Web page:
But it’s not perfect.
Apple has brought back HDMI and a full-sized SD card slot — both of which are helpful additions to the mix of Thunderbolt 4. The SD card slot is convenient for direct transfers from a camera, while the HDMI port allows you to connect to an external display without using one of your Thunderbolt ports.
But as is noted in the technical specifications, this version of HDMI isn’t the latest. It’s HDMI 2.0 instead of 2.1, which leaves some significant power on the table.
HDMI 2.0 can connect to a 4K display, but is limited to just 60 frames per second (fps). HDMI 2.1 ups the ante to 4K at 120 fps, or 8K at 60 fps. I know that might not sound like the end of the world, but many creator-focused or gaming laptops coming out in 2021 have included it as a standard port.
Can you call this the most advanced connectivity without HDMI 2.1? Hardly.
As MacRumors points out, it’s a particularly strange misstep since the latest Apple TV includes an HDMI 2.1 port.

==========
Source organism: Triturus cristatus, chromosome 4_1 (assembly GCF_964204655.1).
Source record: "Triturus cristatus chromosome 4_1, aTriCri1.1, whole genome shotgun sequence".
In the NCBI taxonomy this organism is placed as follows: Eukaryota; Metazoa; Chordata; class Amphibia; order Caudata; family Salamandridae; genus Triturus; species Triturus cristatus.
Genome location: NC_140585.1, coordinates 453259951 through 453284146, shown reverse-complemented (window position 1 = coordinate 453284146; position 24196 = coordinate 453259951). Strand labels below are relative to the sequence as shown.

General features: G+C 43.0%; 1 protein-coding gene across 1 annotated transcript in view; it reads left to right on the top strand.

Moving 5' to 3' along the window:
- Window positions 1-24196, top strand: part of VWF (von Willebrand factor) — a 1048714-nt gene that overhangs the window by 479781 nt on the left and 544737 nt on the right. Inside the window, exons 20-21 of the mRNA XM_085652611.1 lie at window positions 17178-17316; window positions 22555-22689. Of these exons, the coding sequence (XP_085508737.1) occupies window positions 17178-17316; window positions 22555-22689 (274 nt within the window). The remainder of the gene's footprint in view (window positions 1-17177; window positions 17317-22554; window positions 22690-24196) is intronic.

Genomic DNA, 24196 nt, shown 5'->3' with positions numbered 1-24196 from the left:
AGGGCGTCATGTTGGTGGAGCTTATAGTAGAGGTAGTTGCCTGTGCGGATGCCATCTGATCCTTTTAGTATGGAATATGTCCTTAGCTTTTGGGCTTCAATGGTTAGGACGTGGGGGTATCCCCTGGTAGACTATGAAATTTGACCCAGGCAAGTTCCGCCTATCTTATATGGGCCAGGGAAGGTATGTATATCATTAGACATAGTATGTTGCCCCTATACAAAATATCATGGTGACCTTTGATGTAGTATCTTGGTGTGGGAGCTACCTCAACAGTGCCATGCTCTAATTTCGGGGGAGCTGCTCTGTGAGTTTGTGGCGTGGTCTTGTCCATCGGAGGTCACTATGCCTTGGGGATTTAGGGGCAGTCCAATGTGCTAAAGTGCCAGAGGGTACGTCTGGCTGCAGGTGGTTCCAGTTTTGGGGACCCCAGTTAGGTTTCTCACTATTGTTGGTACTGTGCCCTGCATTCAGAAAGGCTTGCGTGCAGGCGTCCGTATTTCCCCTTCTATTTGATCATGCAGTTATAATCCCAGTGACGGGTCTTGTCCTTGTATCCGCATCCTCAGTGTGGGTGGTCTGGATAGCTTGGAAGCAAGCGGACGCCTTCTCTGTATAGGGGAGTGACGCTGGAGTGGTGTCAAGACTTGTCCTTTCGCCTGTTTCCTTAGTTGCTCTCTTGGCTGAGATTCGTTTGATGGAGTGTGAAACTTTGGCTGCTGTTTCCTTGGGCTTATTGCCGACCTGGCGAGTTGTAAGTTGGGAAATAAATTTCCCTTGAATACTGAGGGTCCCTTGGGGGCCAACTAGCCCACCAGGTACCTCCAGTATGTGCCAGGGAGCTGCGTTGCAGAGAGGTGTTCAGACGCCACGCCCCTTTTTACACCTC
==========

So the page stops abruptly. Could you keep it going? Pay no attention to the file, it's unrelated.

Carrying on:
To be fair, Apple is likely looking at its Pro Display XDR, which is also stuck at HDMI 2.0 and 60Hz. Apple imagines you using the MacBook Pro connected to three Pro Display XDRs (because who doesn’t have three?), not an Apple TV.
There’s a certain amount of truth to that, but when you’re spending thousands of dollars on a new laptop, you want something you know will last you for the next decade.
Beyond HDMI 2.1, you’ll probably also notice the lack of USB-A ports. These were far less likely to make a return, despite the fact that many accessories still don’t use USB-C.
If you’re coming from a post-2016 MacBook Pro, though, you likely aren’t complaining. You’re probably more excited about being able to connect to more displays and bring over content directly from your camera.
Apple cut back ports to only USB-C back in 2016, much to the duress of the professional community. As powerful as Thunderbolt was, the lack of convenience was the most common complaint from this era of MacBooks.
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